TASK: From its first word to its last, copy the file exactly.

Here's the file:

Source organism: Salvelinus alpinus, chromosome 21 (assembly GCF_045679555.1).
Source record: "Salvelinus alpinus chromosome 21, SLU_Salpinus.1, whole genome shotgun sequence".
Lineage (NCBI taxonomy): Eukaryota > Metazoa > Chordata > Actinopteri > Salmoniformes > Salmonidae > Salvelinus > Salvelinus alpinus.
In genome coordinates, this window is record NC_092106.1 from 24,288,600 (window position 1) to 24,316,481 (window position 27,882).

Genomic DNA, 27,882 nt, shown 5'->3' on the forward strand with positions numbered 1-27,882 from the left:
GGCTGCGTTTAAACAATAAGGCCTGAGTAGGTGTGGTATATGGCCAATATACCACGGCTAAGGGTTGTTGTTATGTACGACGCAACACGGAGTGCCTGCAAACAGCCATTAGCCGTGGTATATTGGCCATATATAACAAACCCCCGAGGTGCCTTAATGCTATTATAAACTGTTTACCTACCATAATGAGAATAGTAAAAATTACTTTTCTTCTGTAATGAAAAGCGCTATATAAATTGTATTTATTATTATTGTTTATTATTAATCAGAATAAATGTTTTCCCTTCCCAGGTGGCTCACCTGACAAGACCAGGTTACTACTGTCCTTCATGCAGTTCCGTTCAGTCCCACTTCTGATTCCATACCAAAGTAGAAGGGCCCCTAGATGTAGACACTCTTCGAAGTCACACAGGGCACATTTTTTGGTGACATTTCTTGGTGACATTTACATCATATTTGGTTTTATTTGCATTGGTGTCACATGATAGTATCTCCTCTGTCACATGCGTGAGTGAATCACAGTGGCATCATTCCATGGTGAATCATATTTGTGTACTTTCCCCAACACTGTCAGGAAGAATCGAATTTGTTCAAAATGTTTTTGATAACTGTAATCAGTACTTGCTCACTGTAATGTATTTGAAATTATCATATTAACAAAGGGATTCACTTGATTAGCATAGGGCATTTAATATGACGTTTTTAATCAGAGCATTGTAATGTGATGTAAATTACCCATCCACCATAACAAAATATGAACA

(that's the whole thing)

Source organism: Salvelinus alpinus, chromosome 21 (assembly GCF_045679555.1).
Source record: "Salvelinus alpinus chromosome 21, SLU_Salpinus.1, whole genome shotgun sequence".
Lineage (NCBI taxonomy): Eukaryota > Metazoa > Chordata > Actinopteri > Salmoniformes > Salmonidae > Salvelinus > Salvelinus alpinus.
In genome coordinates, this window is record NC_092106.1 from 24,288,600 (window position 1) to 24,316,481 (window position 27,882).

Genomic DNA, 27,882 nt, shown 5'->3' on the forward strand with positions numbered 1-27,882 from the left:
GGCTGCGTTTAAACAATAAGGCCTGAGTAGGTGTGGTATATGGCCAATATACCACGGCTAAGGGTTGTTGTTATGTACGACGCAACACGGAGTGCCTGCAAACAGCCATTAGCCGTGGTATATTGGCCATATATAACAAACCCCCGAGGTGCCTTAATGCTATTATAAACTGTTTACCTACCATAATGAGAATAGTAAAAATTACTTTTCTTCTGTAATGAAAAGCGCTATATAAATTGTATTTATTATTATTGTTTATTATTAATCAGAATAAATGTTTTCCCTTCCCAGGTGGCTCACCTGACAAGACCAGGTTACTACTGTCCTTCATGCAGTTCCGTTCAGTCCCACTTCTGATTCCATACCAAAGTAGAAGGGCCCCTAGATGTAGACACTCTTCGAAGTCACACAGGGCACATTTTTTGGTGACATTTCTTGGTGACATTTACATCATATTTGGTTTTATTTGCATTGGTGTCACATGATAGTATCTCCTCTGTCACATGCGTGAGTGAATCACAGTGGCATCATTCCATGGTGAATCATATTTGTGTACTTTCCCCAACACTGTCAGGAAGAATCGAATTTGTTCAAAATGTTTTTGATAACTGTAATCAGTACTTGCTCACTGTAATGTATTTGAAATTATCATATTAACAAAGGGATTCACTTGATTAGCATAGGGCATTTAATATGACGTTTTTAATCAGAGCATTGTAATGTGATGTAAATTACCCATCCACCATAACAAAATATGAACA